It’s freezing here.
And the local doctors, life coaches, night education classes
and sun studios
are doing a booming business
in winter depression cures.
Not helped along much
by the fact the local carnival clubs
have all called it a day
until February, at least,
to make room for the six weeks,
and serious thinking,
that goes into the ‘month of sadness.’
Home of the day of national mourning, on the nineteenth,
the day of atonement and prayer, on the twenty-second,
and, just to round it off,
also lovingly called “thank heavens it’s over” day,
or “tears to sparkle”
by the church musicians
who start the end of July,
or the third Sunday in September
depending on the level of traditionalism in the church-
traditional churches do a huge St Michael’s day service,
around the 21 of September.
Followed by a huge street carnival with rides and amusements on the Rhine.
The not so traditional (smaller) churches
often with the not so terrific (or not so large) church choirs,
do no St Michael’s Mass,
but spend the entire summer, and most of the fall,
getting ready for the day of the dead.
With a full reading of all the names of those who passed over during the year,
and families all in black.
(And smelling of mothballs)
And this is a time of great challenge for church musicians.
You want to do the most caring and sympathetic, and strengthening music possible.
And show the belief.
So you, as a young newbie to the biz,
choose something with a serious statement-
Brahms’ “There comes a reaper nam-ed death.”
Which was meant to be followed immediately, after the reading of the names,
by Bach’s ‘Jesus, Meine Freude.’
And it would have, if the first of two elderly ladies in black
hadn’t fainted and the other near fainted
in the first row.
Nothing, not even my repeated apologies, could make that one right-
even though I do think a large part of it was the overcrowded room,
But for years since, I have walked on eggs,
sticking to things that are appropriate,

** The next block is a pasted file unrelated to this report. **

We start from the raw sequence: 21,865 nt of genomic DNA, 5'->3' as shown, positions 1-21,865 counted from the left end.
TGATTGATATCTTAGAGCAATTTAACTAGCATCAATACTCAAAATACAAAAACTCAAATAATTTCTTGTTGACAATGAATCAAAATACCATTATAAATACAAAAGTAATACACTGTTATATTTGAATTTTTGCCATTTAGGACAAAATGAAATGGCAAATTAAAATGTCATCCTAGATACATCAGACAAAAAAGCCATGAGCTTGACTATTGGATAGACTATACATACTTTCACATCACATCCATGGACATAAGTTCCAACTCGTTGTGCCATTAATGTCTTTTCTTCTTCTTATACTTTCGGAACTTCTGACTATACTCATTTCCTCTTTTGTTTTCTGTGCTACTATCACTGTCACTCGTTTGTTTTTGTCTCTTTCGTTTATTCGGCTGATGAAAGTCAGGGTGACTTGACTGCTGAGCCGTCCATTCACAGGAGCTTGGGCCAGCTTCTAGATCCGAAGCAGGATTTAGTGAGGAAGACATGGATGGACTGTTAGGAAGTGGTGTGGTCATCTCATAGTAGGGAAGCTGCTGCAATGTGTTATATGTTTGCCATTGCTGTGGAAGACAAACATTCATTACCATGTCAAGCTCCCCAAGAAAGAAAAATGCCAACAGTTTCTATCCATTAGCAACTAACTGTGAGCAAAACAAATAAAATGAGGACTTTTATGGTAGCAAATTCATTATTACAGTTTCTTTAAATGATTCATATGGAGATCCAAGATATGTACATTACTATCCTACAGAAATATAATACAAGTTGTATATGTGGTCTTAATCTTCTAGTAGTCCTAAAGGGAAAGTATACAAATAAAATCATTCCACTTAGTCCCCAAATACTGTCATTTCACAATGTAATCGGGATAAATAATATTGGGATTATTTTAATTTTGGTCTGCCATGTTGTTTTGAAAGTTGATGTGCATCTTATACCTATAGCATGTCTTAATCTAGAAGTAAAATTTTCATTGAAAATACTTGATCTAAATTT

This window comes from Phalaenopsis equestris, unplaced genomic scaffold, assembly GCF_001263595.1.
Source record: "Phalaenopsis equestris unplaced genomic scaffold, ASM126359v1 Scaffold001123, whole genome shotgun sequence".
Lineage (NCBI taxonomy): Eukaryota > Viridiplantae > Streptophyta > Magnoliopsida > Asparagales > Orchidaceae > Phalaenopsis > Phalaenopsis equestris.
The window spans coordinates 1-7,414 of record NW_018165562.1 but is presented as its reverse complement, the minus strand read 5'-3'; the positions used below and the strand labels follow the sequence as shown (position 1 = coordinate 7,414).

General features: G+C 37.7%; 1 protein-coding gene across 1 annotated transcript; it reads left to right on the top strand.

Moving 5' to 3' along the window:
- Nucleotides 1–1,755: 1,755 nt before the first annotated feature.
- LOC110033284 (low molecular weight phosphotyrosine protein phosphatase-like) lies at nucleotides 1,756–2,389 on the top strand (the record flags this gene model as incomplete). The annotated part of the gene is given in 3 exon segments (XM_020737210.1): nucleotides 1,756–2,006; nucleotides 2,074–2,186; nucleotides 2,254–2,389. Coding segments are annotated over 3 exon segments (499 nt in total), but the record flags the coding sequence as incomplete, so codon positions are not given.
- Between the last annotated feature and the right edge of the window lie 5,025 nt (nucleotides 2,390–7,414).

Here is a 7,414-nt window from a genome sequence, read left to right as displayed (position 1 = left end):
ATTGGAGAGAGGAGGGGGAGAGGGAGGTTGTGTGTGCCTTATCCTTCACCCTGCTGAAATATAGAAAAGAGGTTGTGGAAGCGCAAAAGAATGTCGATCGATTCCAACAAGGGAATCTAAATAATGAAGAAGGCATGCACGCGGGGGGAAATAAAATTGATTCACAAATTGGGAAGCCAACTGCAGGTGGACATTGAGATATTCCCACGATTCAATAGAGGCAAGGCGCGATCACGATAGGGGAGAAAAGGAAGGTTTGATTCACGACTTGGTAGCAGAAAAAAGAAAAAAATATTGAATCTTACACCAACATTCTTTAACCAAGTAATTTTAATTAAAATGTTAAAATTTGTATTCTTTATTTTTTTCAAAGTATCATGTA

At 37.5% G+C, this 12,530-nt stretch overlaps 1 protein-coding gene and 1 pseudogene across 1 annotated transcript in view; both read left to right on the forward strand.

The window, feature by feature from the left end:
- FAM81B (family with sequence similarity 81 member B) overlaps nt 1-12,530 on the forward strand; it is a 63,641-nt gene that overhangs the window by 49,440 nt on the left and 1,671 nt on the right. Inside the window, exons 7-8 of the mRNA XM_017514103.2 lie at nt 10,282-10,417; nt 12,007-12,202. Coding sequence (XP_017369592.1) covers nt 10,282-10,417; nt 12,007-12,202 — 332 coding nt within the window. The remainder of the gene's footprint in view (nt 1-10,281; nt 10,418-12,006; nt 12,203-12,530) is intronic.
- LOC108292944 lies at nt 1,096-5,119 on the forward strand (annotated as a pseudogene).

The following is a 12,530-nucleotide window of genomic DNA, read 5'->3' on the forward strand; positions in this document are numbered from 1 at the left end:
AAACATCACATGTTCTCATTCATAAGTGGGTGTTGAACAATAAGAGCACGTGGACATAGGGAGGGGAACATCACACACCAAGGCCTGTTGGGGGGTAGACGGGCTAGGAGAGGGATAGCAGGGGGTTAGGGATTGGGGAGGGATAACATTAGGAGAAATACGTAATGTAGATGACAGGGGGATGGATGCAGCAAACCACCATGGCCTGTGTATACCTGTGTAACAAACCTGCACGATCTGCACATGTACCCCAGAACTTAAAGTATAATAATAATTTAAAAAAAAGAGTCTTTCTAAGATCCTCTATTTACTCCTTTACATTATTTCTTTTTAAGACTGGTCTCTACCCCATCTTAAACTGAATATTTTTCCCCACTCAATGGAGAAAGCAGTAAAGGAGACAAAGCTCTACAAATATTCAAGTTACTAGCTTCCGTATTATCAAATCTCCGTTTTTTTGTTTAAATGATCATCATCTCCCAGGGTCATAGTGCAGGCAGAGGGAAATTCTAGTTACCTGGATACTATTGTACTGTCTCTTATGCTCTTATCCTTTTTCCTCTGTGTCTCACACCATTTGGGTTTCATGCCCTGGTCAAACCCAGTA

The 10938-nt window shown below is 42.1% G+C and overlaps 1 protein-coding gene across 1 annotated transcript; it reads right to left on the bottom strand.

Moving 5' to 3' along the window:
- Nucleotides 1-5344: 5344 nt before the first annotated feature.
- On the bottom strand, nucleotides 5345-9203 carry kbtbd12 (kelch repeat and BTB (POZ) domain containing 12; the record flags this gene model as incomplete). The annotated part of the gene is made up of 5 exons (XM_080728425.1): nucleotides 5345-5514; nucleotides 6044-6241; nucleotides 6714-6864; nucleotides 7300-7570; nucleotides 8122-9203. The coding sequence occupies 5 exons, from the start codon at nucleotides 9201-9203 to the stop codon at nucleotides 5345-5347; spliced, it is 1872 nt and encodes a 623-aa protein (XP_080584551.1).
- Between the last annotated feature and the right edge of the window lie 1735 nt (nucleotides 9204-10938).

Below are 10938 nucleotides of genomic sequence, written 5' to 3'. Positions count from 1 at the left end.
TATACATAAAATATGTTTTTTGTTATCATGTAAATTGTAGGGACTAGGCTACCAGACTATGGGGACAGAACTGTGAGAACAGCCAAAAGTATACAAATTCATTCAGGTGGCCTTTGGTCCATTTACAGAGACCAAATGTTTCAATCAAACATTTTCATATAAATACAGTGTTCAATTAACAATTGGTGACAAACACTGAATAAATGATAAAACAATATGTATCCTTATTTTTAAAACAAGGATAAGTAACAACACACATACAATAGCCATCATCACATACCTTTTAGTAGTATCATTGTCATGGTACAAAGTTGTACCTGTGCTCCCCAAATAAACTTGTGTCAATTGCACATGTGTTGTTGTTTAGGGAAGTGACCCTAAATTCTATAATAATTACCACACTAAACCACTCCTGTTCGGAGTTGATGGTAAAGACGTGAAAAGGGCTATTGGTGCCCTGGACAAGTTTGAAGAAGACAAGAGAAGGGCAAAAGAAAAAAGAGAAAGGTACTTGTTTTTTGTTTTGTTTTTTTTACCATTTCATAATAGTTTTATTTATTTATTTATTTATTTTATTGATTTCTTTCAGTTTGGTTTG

and more distanced,
(Although I did once, accidentally, stop a minister dead in her tracks
with a quartet version of the hymns from the St John’s passion.
If you are used to a large cathedral choir,
and you suddenly hear four perfectly meshing a capella singers,
it takes your breath away.)
and apparently spurred the minister on to preach for well over the alloted half hour.
And the one hour and ten that is the absolute limit,
preset by the state church board,
(did I mention that pastors and church musicians are civil servants here?)
for a church service with more than organ music.
At least people remembered the service.
And came the next year to see what we had in mind for them.
(Parts of the St. Matthew, what else?)
But first you have to get through September.
And St Michael, umpteen trinity Sundays, St. Nick
and the entire rest of the “not free for pastor’s choice” set liturgy themes.
And then comes Advent.
One week of joy and sparkle,
then one of solemnity and serious thinking about the coming birth,
during which I usually use a beautiful version of “Leise rieselt der Schnee-”
a traditional winter landscape song,
with a descant of “Lo how a rose e’re blooming”
It works like a charm every time.
then three candles on,
full power to the traditional,
and slide into home,
with four to six Christmas services,
Christmas early, family at five, the stretching to over midnight service,
one the next day, (First Christmas day)
a full holiday here,
then second Christmas day,
then a day off for the choir directors to visit a house doctor for ague and flu medication,
(most churches are not heated)
or buy new long ski underwear,
then two to three traditional services,
and the full singing through of the hymn book on New Years’ eve.
Presence of conductor required.
Thank heavens Friday is the first day of opening the advent calendar doors
and pulling out the sustaining lumps of chocolate,
slightly before third advent Sunday,
or one of the at least a foot tall cheap chocolate Santas,
given as gifts from one suffering choir director to another
with the words “we burn up to 5,000 calories at a shot,
we work under nearly the same conditions as coal miners,
we surely have a dispensation from fasting”
in recognition of the code of the church musicians’ guild “we will survive.”
Or as stated by Bach in the cantata “Jesu Meine Freude”
“tobe Welt und springe, ich steh’ hier und singe, in gar sich’re Ruh”
(quake world, and spring, I stand here and sing, in absolute peace)
And still, somehow, it is fun.
Happy advent tide.
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